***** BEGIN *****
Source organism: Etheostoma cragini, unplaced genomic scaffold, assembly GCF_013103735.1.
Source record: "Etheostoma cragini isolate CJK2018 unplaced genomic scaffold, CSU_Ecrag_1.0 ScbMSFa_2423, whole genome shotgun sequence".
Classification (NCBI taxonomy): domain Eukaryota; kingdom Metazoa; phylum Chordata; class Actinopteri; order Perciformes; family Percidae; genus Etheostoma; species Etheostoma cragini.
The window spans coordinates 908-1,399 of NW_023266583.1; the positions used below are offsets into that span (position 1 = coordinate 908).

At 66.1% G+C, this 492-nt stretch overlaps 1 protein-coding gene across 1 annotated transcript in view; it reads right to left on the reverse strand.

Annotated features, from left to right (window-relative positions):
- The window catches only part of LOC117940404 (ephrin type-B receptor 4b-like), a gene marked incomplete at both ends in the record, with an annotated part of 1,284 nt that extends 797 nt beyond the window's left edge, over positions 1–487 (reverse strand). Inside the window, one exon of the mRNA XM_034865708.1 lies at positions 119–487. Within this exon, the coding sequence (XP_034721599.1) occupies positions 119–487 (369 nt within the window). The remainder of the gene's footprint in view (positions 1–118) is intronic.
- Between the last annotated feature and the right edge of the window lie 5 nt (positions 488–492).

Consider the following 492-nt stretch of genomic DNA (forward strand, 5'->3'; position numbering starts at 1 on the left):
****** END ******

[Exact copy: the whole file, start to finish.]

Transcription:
Source organism: Etheostoma cragini, unplaced genomic scaffold, assembly GCF_013103735.1.
Source record: "Etheostoma cragini isolate CJK2018 unplaced genomic scaffold, CSU_Ecrag_1.0 ScbMSFa_2423, whole genome shotgun sequence".
Classification (NCBI taxonomy): domain Eukaryota; kingdom Metazoa; phylum Chordata; class Actinopteri; order Perciformes; family Percidae; genus Etheostoma; species Etheostoma cragini.
The window spans coordinates 908-1,399 of NW_023266583.1; the positions used below are offsets into that span (position 1 = coordinate 908).

At 66.1% G+C, this 492-nt stretch overlaps 1 protein-coding gene across 1 annotated transcript in view; it reads right to left on the reverse strand.

Annotated features, from left to right (window-relative positions):
- The window catches only part of LOC117940404 (ephrin type-B receptor 4b-like), a gene marked incomplete at both ends in the record, with an annotated part of 1,284 nt that extends 797 nt beyond the window's left edge, over positions 1–487 (reverse strand). Inside the window, one exon of the mRNA XM_034865708.1 lies at positions 119–487. Within this exon, the coding sequence (XP_034721599.1) occupies positions 119–487 (369 nt within the window). The remainder of the gene's footprint in view (positions 1–118) is intronic.
- Between the last annotated feature and the right edge of the window lie 5 nt (positions 488–492).

Consider the following 492-nt stretch of genomic DNA (forward strand, 5'->3'; position numbering starts at 1 on the left):